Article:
Aleutian Islands and trench

Stretching 1,243 miles
(2,000 km) west from the western tip of the Alaskan Peninsula,
the Aleutian Islands form a rugged chain of volcanic
islands that stretch to the Komandorski Islands near the
Kamchatka Peninsula of Russia. The islands form an island
arc system above the Pacific plate, which is subducted in the
Aleutian trench, a 5-mile (8-km) deep trough ocean-ward of
the Aleutian Islands. They are one of the most volcanically
active island chains in the world, typically hosting several
eruptions per year.
The Aleutians consist of several main island groups,
including the Fox Islands closest to the Alaskan mainland,
then moving out toward the Bering Sea and Kamchatka to
the Andreanof Islands, the Rat Islands, and the Near Islands.
The climate of the Aleutians is characterized by nearly constant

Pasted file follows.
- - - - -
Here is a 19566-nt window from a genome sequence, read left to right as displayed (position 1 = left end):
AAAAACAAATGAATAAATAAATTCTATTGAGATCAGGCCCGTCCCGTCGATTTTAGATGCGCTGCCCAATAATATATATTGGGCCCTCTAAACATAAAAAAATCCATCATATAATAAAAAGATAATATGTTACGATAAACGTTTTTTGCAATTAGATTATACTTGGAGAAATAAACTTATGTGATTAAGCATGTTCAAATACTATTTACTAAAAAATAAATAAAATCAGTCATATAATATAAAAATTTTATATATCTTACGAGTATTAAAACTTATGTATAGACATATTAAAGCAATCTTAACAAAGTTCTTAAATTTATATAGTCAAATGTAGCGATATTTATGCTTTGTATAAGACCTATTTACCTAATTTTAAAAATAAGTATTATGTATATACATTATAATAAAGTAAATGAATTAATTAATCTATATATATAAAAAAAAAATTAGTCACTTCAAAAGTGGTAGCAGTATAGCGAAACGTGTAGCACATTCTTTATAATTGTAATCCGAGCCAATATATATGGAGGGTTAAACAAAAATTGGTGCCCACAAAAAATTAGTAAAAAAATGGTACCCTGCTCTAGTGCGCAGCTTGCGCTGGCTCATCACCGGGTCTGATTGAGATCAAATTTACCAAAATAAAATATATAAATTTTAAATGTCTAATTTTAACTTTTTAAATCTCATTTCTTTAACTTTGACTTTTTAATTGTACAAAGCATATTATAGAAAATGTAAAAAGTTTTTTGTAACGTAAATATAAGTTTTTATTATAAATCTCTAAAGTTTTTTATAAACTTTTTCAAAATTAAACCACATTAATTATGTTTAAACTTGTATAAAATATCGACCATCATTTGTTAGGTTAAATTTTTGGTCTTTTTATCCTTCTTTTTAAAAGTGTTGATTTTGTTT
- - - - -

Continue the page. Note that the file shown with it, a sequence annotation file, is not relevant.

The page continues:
fog and heavy rains, but generally moderate temperatures.
Snow may fall in heavy quantities in the winter
months. The islands are almost treeless but have thick grasses,
bushes, and sedges, and are inhabited by deer and sheep.
The local Inuit population subsists on fishing and hunting.
The first westerner to discover the Aleutians was the Danish
explorer Vitus Bering, when employed by Russia in 1741.
Russian trappers and traders established settlements on the
islands and employed local Inuit to hunt otters, seals, and fox.
The Aleutians were purchased by the United States along with
the rest of Alaska from Russia in 1867. The only good harbor
in the Aleutian is at Dutch Harbor, used as a transshipping
port, a gold boomtown, and as a World War II naval base.
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